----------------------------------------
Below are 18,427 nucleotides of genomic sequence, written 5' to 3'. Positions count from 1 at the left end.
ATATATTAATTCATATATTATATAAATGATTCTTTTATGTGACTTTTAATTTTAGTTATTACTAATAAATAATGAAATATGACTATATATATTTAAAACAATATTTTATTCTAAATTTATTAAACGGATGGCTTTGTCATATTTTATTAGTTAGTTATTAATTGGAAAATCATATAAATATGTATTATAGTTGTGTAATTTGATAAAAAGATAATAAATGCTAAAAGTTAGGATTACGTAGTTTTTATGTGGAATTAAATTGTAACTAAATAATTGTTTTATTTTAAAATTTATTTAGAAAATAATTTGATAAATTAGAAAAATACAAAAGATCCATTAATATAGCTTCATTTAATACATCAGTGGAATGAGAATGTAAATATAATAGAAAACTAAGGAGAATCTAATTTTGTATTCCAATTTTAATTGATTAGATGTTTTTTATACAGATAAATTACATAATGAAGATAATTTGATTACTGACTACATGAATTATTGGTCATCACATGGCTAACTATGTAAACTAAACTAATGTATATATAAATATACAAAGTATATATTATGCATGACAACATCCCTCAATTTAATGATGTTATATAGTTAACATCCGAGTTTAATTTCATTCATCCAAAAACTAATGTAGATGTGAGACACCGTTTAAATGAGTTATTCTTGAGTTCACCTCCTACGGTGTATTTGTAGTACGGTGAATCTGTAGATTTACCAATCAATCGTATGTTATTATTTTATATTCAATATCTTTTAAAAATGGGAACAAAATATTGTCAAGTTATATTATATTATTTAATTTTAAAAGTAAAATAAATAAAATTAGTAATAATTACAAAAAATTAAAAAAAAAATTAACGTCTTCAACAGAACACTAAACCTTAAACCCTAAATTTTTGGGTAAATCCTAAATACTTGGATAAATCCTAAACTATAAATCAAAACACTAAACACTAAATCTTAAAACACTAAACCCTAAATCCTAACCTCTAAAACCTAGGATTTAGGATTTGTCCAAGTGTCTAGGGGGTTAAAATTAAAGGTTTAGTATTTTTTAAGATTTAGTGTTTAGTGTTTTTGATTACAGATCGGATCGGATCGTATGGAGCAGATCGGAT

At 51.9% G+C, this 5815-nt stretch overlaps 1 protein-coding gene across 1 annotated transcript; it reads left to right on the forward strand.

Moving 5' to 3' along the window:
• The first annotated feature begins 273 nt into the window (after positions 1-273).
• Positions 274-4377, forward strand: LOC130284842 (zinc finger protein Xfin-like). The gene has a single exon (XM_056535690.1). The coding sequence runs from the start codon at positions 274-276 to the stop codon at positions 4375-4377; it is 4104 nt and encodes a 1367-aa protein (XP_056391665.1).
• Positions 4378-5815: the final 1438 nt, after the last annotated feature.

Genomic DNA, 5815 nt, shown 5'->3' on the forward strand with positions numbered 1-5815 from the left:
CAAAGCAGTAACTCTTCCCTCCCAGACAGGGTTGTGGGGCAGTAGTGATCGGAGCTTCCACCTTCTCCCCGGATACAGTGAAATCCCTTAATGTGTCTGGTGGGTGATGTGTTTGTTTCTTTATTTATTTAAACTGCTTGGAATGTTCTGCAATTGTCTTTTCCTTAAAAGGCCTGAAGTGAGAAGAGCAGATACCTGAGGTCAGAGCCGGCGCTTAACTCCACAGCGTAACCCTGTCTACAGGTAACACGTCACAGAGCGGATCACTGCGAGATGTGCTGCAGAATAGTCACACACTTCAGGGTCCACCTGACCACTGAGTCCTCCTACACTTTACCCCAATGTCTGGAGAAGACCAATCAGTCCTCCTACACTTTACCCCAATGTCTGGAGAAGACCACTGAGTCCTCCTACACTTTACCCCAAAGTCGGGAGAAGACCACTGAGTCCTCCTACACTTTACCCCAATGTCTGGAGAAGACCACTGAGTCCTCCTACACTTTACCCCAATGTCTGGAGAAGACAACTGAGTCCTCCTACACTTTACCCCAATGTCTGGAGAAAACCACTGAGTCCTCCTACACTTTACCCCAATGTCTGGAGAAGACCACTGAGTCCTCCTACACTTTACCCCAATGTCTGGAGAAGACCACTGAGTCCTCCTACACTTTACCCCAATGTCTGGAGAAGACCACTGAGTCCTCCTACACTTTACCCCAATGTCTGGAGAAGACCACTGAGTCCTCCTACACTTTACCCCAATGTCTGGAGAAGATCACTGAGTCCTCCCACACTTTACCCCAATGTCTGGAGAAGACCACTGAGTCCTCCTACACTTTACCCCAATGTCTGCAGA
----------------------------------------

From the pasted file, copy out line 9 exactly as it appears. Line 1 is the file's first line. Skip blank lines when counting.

CAAAGCAGTAACTCTTCCCTCCCAGACAGGGTTGTGGGGCAGTAGTGATCGGAGCTTCCACCTTCTCCCCGGATACAGTGAAATCCCTTAATGTGTCTGGTGGGTGATGTGTTTGTTTCTTTATTTATTTAAACTGCTTGGAATGTTCTGCAATTGTCTTTTCCTTAAAAGGCCTGAAGTGAGAAGAGCAGATACCTGAGGTCAGAGCCGGCGCTTAACTCCACAGCGTAACCCTGTCTACAGGTAACACGTCACAGAGCGGATCACTGCGAGATGTGCTGCAGAATAGTCACACACTTCAGGGTCCACCTGACCACTGAGTCCTCCTACACTTTACCCCAATGTCTGGAGAAGACCAATCAGTCCTCCTACACTTTACCCCAATGTCTGGAGAAGACCACTGAGTCCTCCTACACTTTACCCCAAAGTCGGGAGAAGACCACTGAGTCCTCCTACACTTTACCCCAATGTCTGGAGAAGACCACTGAGTCCTCCTACACTTTACCCCAATGTCTGGAGAAGACAACTGAGTCCTCCTACACTTTACCCCAATGTCTGGAGAAAACCACTGAGTCCTCCTACACTTTACCCCAATGTCTGGAGAAGACCACTGAGTCCTCCTACACTTTACCCCAATGTCTGGAGAAGACCACTGAGTCCTCCTACACTTTACCCCAATGTCTGGAGAAGACCACTGAGTCCTCCTACACTTTACCCCAATGTCTGGAGAAGACCACTGAGTCCTCCTACACTTTACCCCAATGTCTGGAGAAGATCACTGAGTCCTCCCACACTTTACCCCAATGTCTGGAGAAGACCACTGAGTCCTCCTACACTTTACCCCAATGTCTGCAGA